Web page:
How Well Do Treatments Prevent COVID-19, Shingles, Heart Disease, Diabetes and Anything Else that Might Ail You? That was Dr. James McCormack’s topic at the Jewish Seniors Alliance fall symposium Nov. 22. And some 100 participants Zoomed in to hear his answers.
Gyda Chud, co-president of JSA, welcomed everyone and reviewed the organization’s foundational goals: outreach, advocacy and peer support. She thanked Jenn Propp, Liz Azeroual and Rita Propp for their hard work in facilitating the symposium, which emphasizes education and advocacy.
Marilyn Berger, past president of JSA, spoke a bit about McCormack’s background, noting how amazing his talk had been when he addressed the JSA a few years ago.
McCormack is a professor in the faculty of pharmaceutical sciences at the University of British Columbia, a podcast host and YouTube content creator. He began his remarks by mentioning his philosophical beliefs, which can be found in detail at therapeuticeducation.org. He emphasized that he receives no money from pharmaceutical companies and his only income is his salary from UBC. His medical podcast covers many topics, including nutrition (the Mediterranean diet is recommended) and anti-aging creams (they are all the same).
Regarding treatments and medications, McCormack recommends being skeptical and checking all information, as some are useful but many don’t work well. For example, many new drugs are not much better than those they are replacing, and many doses are too high. (See jewishindependent.ca/medical-myth-busting.)
The doctor shared a number of popular beliefs that are not supported by evidence and, indeed, which science indicates are not true. Examples included the following myths: it is not good to swim immediately after eating; sugar makes children hyperactive; you lose body heat through your head; eating carrots helps your eyesight; and spinach is strengthening.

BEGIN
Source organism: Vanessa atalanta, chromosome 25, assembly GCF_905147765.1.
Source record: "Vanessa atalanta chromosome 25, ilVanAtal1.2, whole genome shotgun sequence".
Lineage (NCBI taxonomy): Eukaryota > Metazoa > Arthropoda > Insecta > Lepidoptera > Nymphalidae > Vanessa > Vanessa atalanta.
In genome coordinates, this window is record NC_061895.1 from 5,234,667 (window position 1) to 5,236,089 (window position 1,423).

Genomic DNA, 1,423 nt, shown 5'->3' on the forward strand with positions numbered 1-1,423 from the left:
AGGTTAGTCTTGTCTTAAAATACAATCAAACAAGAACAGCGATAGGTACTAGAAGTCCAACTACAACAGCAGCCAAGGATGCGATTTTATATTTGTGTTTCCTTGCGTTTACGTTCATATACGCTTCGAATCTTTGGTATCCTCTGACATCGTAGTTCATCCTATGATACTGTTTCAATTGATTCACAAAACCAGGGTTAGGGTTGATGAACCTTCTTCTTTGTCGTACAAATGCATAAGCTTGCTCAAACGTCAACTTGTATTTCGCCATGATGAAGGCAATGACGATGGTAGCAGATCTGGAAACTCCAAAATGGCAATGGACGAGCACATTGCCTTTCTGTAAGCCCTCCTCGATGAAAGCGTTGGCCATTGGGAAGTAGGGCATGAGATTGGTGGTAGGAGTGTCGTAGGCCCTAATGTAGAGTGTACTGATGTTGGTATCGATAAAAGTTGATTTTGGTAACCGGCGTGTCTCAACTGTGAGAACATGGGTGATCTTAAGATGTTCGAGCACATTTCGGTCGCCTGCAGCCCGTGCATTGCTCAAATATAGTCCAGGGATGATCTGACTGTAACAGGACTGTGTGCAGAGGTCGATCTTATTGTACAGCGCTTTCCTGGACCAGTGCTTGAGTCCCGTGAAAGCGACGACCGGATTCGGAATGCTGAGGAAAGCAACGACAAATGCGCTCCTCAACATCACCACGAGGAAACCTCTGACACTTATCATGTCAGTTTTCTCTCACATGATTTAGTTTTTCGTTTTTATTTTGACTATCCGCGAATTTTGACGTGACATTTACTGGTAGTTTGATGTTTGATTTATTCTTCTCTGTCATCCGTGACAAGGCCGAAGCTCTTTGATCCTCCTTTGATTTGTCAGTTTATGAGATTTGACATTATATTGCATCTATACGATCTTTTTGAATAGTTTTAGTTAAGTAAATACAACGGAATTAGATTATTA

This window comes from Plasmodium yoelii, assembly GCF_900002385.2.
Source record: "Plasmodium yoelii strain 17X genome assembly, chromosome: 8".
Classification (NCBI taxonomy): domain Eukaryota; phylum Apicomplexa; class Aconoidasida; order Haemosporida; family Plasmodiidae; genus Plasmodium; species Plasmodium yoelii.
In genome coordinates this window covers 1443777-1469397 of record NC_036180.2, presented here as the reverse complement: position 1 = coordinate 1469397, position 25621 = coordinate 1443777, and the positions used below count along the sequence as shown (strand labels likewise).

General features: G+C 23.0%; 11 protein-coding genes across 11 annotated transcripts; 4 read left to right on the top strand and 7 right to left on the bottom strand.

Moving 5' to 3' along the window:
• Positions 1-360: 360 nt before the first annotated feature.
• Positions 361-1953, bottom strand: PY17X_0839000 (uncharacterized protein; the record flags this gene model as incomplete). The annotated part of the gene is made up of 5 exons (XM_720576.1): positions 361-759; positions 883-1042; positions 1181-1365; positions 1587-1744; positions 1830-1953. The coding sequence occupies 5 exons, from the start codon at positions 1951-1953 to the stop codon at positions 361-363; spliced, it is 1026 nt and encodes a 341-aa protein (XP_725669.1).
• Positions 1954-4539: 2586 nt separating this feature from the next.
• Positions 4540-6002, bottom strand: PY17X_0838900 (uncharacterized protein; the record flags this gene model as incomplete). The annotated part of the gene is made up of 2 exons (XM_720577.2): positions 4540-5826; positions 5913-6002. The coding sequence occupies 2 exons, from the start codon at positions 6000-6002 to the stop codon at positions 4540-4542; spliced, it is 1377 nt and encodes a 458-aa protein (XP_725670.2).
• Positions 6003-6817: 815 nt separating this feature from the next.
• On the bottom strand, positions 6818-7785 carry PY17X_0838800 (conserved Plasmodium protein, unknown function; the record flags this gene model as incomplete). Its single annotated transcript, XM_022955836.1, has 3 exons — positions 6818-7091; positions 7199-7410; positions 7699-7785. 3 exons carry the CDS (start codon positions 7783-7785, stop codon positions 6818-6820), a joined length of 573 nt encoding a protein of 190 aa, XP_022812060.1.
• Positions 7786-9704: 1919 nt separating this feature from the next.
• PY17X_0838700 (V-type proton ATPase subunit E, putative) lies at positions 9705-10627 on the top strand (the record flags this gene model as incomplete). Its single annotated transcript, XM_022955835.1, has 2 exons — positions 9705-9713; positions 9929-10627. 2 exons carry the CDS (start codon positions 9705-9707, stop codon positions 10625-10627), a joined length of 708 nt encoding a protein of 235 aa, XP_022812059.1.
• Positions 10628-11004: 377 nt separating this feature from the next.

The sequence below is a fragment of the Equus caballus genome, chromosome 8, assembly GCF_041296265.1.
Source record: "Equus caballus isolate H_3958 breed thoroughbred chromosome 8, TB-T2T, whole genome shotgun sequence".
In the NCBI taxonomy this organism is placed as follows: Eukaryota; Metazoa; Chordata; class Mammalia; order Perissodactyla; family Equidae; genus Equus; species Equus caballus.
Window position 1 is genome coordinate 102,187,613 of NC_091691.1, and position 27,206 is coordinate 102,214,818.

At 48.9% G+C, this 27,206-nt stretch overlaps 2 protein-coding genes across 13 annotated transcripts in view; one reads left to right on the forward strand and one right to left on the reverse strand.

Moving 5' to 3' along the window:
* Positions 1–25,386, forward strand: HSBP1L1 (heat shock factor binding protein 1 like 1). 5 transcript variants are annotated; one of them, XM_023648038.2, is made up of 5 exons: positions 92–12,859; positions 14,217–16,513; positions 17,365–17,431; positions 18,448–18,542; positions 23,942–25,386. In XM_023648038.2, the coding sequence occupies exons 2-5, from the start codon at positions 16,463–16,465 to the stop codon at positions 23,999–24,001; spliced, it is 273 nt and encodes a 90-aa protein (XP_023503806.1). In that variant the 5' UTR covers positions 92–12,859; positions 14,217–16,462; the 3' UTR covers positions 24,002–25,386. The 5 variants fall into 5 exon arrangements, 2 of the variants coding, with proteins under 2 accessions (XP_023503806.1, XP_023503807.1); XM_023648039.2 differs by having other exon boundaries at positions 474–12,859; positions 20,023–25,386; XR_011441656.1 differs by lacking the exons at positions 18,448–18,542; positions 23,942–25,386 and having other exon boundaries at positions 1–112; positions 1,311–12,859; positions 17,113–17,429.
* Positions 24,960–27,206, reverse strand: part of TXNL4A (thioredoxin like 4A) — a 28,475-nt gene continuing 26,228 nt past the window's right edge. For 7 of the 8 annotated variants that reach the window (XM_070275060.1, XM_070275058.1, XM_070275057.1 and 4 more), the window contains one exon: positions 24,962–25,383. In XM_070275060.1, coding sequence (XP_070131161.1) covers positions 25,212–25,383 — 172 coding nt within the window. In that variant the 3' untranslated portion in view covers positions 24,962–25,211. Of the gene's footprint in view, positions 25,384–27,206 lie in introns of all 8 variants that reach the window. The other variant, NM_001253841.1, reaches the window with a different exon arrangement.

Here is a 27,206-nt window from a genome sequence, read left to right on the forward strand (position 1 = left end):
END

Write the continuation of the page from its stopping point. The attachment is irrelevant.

Also, there is no evidence that you need to finish all medications, he said. For example, with antibiotics, if you are asymptomatic after 72 hours, you can stop taking them. Although we have some incredible medications, McCormack said the Golden Pill Award, given for breakthroughs in new medication, has not been awarded for the past eight years.
McCormack stated that “so-called diseases,” such as elevated blood pressure, bone density issues and high-glucose levels, should be identified as “risk factors,” rather than diseases. He also said many medications do not alter outcomes. It’s all about the numbers, what is the relative reduction of symptoms after taking certain medications. If the reduction is only two percent, is it worth taking a drug that has many side effects? he asked. He said, in the case of cardiovascular disease, following a Mediterranean diet and exercising may have more benefit than many drugs.
Regarding the serums for COVID-19, McCormack said the work has been outstanding and the oversight phenomenal. Vaccines for contagions are very important, he said.
McCormack concluded his talk by reminding us that tests and treatments can help and/or harm people. It is important to think for yourself, ask questions and have hope, he said, before responding to many audience questions.
Ken Levitt, past president of JSA, thanked McCormack for his presentation and for his emphasis on being alert about medications. The participant feedback was extremely positive.
Shanie Levin is an executive board member of Jewish Seniors Alliance and on the editorial board of Senior Line magazine.